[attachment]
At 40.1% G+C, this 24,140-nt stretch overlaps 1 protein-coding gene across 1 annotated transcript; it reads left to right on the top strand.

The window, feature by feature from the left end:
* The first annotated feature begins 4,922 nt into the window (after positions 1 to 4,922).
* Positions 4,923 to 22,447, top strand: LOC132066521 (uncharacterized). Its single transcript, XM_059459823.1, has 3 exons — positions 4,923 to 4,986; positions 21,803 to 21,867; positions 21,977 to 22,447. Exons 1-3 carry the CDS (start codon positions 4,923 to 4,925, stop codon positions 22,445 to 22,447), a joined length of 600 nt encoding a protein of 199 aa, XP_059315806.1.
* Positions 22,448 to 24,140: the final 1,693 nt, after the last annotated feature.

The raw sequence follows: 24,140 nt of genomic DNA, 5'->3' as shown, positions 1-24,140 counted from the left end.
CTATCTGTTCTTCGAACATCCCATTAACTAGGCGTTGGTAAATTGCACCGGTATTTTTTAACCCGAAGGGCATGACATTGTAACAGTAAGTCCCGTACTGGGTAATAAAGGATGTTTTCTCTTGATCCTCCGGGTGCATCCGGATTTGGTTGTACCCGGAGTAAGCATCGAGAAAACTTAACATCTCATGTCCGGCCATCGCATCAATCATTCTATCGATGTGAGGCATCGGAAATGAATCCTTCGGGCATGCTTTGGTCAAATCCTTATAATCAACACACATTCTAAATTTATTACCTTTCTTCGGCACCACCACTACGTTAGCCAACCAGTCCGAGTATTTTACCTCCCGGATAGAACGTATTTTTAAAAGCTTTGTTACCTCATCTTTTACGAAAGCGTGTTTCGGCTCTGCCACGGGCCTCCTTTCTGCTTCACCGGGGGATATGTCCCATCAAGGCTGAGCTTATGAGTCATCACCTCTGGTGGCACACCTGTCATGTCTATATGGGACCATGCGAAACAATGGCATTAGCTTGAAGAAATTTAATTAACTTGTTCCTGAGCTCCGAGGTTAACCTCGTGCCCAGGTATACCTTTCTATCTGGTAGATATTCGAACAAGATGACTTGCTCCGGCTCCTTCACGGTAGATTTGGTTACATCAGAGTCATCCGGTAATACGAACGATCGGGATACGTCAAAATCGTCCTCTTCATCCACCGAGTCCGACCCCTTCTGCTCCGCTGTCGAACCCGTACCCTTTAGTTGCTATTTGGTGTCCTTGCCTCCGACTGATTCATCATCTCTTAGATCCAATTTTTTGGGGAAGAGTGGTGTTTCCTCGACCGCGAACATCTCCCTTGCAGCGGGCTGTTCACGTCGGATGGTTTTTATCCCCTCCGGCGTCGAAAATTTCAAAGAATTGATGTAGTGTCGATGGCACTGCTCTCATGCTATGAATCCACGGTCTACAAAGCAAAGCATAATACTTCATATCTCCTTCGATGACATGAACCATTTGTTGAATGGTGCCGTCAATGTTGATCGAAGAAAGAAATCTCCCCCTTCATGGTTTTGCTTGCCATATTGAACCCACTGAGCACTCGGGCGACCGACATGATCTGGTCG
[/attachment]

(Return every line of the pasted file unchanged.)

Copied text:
At 40.1% G+C, this 24,140-nt stretch overlaps 1 protein-coding gene across 1 annotated transcript; it reads left to right on the top strand.

The window, feature by feature from the left end:
* The first annotated feature begins 4,922 nt into the window (after positions 1 to 4,922).
* Positions 4,923 to 22,447, top strand: LOC132066521 (uncharacterized). Its single transcript, XM_059459823.1, has 3 exons — positions 4,923 to 4,986; positions 21,803 to 21,867; positions 21,977 to 22,447. Exons 1-3 carry the CDS (start codon positions 4,923 to 4,925, stop codon positions 22,445 to 22,447), a joined length of 600 nt encoding a protein of 199 aa, XP_059315806.1.
* Positions 22,448 to 24,140: the final 1,693 nt, after the last annotated feature.

The raw sequence follows: 24,140 nt of genomic DNA, 5'->3' as shown, positions 1-24,140 counted from the left end.
CTATCTGTTCTTCGAACATCCCATTAACTAGGCGTTGGTAAATTGCACCGGTATTTTTTAACCCGAAGGGCATGACATTGTAACAGTAAGTCCCGTACTGGGTAATAAAGGATGTTTTCTCTTGATCCTCCGGGTGCATCCGGATTTGGTTGTACCCGGAGTAAGCATCGAGAAAACTTAACATCTCATGTCCGGCCATCGCATCAATCATTCTATCGATGTGAGGCATCGGAAATGAATCCTTCGGGCATGCTTTGGTCAAATCCTTATAATCAACACACATTCTAAATTTATTACCTTTCTTCGGCACCACCACTACGTTAGCCAACCAGTCCGAGTATTTTACCTCCCGGATAGAACGTATTTTTAAAAGCTTTGTTACCTCATCTTTTACGAAAGCGTGTTTCGGCTCTGCCACGGGCCTCCTTTCTGCTTCACCGGGGGATATGTCCCATCAAGGCTGAGCTTATGAGTCATCACCTCTGGTGGCACACCTGTCATGTCTATATGGGACCATGCGAAACAATGGCATTAGCTTGAAGAAATTTAATTAACTTGTTCCTGAGCTCCGAGGTTAACCTCGTGCCCAGGTATACCTTTCTATCTGGTAGATATTCGAACAAGATGACTTGCTCCGGCTCCTTCACGGTAGATTTGGTTACATCAGAGTCATCCGGTAATACGAACGATCGGGATACGTCAAAATCGTCCTCTTCATCCACCGAGTCCGACCCCTTCTGCTCCGCTGTCGAACCCGTACCCTTTAGTTGCTATTTGGTGTCCTTGCCTCCGACTGATTCATCATCTCTTAGATCCAATTTTTTGGGGAAGAGTGGTGTTTCCTCGACCGCGAACATCTCCCTTGCAGCGGGCTGTTCACGTCGGATGGTTTTTATCCCCTCCGGCGTCGAAAATTTCAAAGAATTGATGTAGTGTCGATGGCACTGCTCTCATGCTATGAATCCACGGTCTACAAAGCAAAGCATAATACTTCATATCTCCTTCGATGACATGAACCATTTGTTGAATGGTGCCGTCAATGTTGATCGAAGAAAGAAATCTCCCCCTTCATGGTTTTGCTTGCCATATTGAACCCACTGAGCACTCGGGCGACCGACATGATCTGGTCG